The results are in. For the second time in seven years, Britain is experiencing a hung Parliament. How much of an effect did search and social media have on the huge surge in Labour votes?
Paid Search and PPC in the General Election
Over the past week, these have been the top questions surrounding the general election that were entered into Google. As you can see, the number one question is ‘who should I vote for?’, which gives parties a great opportunity to implement targeted PPC ads to entice swing voters.
According to Who Targets Me?, political parties have been specifically targeting constituencies to help gain hard votes. Facebook and Google ads have been used to target users, but this seemed to have worked as 246,000 under 25s signed up to vote on the last day, and 1.57 million who signed up were under 35.
It is said that around 20% of the voting public made up their mind the three weeks prior to election day. Given the close nature of the swing seats it was detailed their was two steps in targeting: segmenting the audience and locations; and messaging.
Harry Dance, a senior digital marketer, noticed this whilst searching for a polling station.
Writing yesterday, Harry said that “I don’t think the advert itself will be changing any one’s minds today but it does direct potential swing voters towards a Labour website…”
The search interest in party leaders also showed some interesting fluctuations, with Labour experience a dip in searches on 4th June, before moving up into first place a few hours later. Searches for UKIP also peaked a few hours into 5th June, moving up from fifth place into third, before declining again a few hours later.
Social Media in the General Election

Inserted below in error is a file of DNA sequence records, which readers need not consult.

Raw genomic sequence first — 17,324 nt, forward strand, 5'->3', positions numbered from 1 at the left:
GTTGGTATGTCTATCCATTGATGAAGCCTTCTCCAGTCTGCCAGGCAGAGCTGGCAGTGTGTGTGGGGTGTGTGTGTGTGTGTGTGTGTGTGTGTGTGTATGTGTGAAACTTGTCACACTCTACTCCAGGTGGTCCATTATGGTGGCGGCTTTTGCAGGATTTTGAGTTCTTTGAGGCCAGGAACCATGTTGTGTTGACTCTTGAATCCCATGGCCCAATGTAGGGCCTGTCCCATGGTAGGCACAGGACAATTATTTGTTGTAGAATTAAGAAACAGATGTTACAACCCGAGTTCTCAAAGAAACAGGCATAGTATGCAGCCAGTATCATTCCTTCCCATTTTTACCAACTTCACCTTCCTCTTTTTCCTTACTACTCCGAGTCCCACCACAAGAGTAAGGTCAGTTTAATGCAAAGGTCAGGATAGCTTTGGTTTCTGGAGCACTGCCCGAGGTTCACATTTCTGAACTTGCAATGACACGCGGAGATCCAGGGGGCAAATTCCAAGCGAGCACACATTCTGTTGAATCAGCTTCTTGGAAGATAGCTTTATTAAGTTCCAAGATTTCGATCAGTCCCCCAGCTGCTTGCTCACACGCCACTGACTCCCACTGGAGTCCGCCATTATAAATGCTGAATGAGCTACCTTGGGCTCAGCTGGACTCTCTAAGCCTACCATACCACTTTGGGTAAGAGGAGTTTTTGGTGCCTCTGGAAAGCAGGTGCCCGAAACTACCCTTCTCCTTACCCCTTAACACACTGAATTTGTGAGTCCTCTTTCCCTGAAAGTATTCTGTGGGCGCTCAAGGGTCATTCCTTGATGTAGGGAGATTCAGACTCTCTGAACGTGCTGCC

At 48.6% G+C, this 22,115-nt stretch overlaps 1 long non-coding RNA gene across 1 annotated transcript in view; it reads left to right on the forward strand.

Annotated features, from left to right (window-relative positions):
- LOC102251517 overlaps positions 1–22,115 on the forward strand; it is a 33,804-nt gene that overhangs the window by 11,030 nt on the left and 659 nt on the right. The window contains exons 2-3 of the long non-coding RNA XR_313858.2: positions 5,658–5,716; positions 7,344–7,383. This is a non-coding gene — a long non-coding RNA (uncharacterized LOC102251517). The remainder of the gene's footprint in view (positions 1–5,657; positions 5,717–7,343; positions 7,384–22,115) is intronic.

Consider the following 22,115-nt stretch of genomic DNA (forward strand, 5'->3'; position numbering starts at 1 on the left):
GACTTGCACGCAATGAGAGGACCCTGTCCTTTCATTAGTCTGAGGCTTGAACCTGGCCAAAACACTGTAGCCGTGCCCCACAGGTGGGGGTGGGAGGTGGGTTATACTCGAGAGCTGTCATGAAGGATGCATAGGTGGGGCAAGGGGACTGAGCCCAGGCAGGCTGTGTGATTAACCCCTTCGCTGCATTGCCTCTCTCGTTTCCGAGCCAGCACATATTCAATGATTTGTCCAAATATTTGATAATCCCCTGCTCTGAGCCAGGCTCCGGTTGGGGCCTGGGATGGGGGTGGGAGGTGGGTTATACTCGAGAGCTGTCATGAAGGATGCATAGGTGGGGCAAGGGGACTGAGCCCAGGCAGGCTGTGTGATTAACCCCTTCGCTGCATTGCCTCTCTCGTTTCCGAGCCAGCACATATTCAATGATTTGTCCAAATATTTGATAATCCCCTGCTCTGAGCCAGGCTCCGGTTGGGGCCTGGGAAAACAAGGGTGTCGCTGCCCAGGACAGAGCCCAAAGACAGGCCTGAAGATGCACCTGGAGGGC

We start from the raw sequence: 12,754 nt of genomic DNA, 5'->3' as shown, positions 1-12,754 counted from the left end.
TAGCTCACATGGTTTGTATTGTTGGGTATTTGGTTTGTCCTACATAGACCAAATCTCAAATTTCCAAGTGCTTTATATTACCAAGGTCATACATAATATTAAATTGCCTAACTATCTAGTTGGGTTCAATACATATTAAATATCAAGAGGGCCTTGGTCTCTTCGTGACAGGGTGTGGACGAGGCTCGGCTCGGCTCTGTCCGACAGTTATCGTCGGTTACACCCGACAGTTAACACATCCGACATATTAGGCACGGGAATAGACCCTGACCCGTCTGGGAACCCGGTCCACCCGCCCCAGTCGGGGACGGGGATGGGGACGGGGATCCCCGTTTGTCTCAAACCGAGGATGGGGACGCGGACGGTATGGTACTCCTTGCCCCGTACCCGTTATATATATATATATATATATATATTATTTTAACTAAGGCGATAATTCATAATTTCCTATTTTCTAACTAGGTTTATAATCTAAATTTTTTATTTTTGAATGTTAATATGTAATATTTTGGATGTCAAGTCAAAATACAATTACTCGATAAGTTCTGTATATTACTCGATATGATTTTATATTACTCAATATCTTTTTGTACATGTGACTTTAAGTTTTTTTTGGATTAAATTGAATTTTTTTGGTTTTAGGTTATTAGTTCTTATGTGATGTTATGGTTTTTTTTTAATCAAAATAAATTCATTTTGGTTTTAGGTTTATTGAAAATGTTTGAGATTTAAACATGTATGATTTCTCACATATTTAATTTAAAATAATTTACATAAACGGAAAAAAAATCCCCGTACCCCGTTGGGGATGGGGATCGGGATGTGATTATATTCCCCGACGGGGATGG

The Revolution Will Not Be Televised, It Will Be On Social Media
As the exit polls were announced, voters up and down the country knew this would be an interesting election night. The Conservative landslide that the media had predicted did not materialise.
This year’s political climate saw traditional forms of media (such as newspapers), tend to have a right-wing alignment, with contemporary forms of media (such as Facebook) being more left-aligned.
As we are saturated in information more than ever before, it is the younger generation who are getting their news in a completely different way, thanks to social media. This year, fake news came into play, swaying voter opinions when viral articles were taken as truth.
Social media in the General Election 2017 was used as a platform for people to voice their opinions and tap into a younger and digitally active demographic. It seemed as though the younger voters were chanting a different name compared to the mainstream media, and Jeremy Corbyn was the name that people were getting behind online.
Corbyn and Influencer Marketing
Corbyn did something clever in the lead up to the election: influencer marketing. Corbyn joined forces with figures that represent the younger generation, such as Stormzy, Lowkey, JME and Rag n Bone man to help spread the word of Labour.
Celebrities such as Steve Coogan, Nick Frost and Martin Freeman used video marketing to share a short opinion piece to camera which was in turn shared across social media. Facebook live was used to stream Labour rallies as these were not given the air time on traditional media.
Whatever happens, one thing for sure is that traditional formats of information and how political parties campaign have changed forever. People are sourcing their own information, turning to alternative sources of news, sharing information to all their friends, and are listening to people they trust and who they feel represent them.
How did you interact with political parties on social media and Google? Let us know in the comments!
*This article does not reflect the political views of Sleeping Giant Media, its employees or partners.